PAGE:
Up-Goer Five Challenge: Psychology
Recently I learned that some scientists have taken up the challenge of describing their research using only the “ten hundred” most commonly used words in the English language, inspired by this xkcd comic. I may be late to the party, but I’m definitely joining! Since I’m not conducting research at the moment, I’ve asked friends on Facebook and the people of Twitter to give me suggestions of terms to “explain”. I’ve picked the best six of the suggestions—okay, there weren’t that many suggestions—and now it’s time to get to work.
To make the challenge more fun, and for me to have some time to get the hang of it, I’ll “explain” the terms in three levels of difficulty, doing two terms per level. To make sure that I’m not using any forbidden words, I’ll write my explanations in the Up-Goer Five Text Editor, built precisely for this purpose.
The most basic. I’ll find a suitable explanation for the term (let’s face it, probably off Wikipedia) and then try to directly “translate” it by changing around the words that are not allowed.
The Dunning-Kruger Effect
“… the Dunning–Kruger effect is a cognitive bias in which people of low ability have illusory superiority and mistakenly assess their cognitive ability as greater than it is. The cognitive bias of illusory superiority comes from the inability of low-ability people to recognize their lack of ability; without the self-awareness of metacognition, low-ability people cannot objectively evaluate their actual competence or incompetence. On the other hand, people of high ability incorrectly assume that tasks that are easy for them are also easy for other people. (Wikipedia, July 29, 2018)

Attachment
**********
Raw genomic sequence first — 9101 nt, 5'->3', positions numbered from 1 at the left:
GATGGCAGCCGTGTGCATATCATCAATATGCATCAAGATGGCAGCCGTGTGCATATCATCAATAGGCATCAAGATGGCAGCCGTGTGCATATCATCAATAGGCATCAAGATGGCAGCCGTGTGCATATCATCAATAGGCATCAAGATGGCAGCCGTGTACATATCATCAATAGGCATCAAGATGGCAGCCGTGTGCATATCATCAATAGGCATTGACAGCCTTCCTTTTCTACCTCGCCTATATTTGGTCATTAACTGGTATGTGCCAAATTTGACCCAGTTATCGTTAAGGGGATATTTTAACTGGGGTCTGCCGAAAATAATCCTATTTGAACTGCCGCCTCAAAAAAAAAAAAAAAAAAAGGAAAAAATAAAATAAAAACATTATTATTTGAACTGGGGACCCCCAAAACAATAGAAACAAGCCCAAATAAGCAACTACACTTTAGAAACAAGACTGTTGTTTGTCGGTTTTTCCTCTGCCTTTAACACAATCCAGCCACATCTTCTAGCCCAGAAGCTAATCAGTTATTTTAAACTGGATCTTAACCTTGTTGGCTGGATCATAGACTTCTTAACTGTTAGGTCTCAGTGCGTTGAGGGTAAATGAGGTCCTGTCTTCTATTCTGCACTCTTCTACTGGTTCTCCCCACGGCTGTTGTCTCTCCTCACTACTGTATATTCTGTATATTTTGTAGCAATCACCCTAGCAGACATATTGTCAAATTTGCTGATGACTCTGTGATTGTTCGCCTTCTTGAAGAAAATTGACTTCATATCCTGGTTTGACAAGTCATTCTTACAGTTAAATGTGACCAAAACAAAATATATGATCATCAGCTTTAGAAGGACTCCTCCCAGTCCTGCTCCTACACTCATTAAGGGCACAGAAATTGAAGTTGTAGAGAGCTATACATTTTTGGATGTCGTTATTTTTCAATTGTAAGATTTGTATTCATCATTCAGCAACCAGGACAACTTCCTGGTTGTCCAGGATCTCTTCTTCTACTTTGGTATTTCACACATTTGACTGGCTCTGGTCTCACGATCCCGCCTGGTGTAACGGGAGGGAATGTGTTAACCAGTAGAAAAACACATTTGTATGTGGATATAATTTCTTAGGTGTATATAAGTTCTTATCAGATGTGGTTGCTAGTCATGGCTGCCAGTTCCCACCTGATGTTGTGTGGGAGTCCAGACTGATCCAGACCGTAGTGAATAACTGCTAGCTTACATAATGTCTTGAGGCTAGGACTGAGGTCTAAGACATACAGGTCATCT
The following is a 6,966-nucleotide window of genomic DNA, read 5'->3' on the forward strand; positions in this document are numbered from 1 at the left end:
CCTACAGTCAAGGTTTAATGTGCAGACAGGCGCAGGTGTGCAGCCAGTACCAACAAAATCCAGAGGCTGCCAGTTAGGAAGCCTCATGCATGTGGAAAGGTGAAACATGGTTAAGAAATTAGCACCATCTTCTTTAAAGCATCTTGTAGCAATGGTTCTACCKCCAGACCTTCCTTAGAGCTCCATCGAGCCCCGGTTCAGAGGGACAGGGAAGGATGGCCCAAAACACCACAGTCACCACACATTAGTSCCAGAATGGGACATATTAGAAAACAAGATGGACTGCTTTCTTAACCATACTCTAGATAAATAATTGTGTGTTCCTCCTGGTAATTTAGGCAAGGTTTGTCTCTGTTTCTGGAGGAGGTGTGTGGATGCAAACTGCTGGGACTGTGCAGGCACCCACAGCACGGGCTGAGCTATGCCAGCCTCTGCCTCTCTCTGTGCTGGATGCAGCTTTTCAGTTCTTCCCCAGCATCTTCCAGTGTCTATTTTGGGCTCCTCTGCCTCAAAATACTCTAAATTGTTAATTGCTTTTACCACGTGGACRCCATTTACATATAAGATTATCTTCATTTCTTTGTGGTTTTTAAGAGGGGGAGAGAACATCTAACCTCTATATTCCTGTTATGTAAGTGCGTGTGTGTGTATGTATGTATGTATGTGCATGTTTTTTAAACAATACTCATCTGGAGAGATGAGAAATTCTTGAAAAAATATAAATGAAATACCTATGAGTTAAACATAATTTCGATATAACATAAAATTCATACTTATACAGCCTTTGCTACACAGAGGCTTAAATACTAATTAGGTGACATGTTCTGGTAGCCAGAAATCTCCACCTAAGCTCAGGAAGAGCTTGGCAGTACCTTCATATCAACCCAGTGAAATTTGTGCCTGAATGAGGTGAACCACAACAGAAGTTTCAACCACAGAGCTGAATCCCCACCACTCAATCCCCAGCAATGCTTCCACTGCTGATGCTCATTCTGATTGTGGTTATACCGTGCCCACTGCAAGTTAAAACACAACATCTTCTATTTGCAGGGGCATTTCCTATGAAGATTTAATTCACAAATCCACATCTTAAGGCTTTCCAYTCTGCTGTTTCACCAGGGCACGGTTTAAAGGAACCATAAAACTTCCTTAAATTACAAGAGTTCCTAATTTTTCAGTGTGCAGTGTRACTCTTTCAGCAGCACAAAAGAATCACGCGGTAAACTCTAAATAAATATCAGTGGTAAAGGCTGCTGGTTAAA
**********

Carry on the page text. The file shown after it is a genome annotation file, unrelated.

The “Ten Hundred” Way:
The “I do not know that I do not know problem” is a normal wrong thinking situation in which people who know very little have a wrong sense of being better than others and believe that they think better than others, although they do not. The normal wrong thinking situation of thinking they are better than others happens because people who know very little find it hard to know how little they know; without being able to notice their own thinking, people who know very little can not really decide if they know a lot or not. On the other hand, people who know a lot think that things that are easy for them are also easy for other people.
Terror Management Theory
“[Terror management] theory proposes that a potential for anxiety results from the juxtaposition of death awareness—presumably a uniquely human capacity made possible by cognitive abilities such as self-awareness and abstract thought—and the instinct for self-preservation, which is common to all animals. To defend against this potential death anxiety, people must believe that some valued aspect of themselves will continue, either literally or symbolically, after cessation of their biological body. Literal immortality takes the form of an afterlife (e.g., heaven), whereas symbolic immortality takes the form of extensions of the self (e.g., children, achievements) continuing to exist after the person’s biological death […]. Whether literal of symbolic, this cultural anxiety buffer consists of two components: (a) belief in the validity of a cultural worldview and the standards and values associated with that worldview and (b) belief that one is meeting or exceeding those standards and values, that is, self-esteem.” (Burke et al., 2010)
The “Ten Hundred” Way: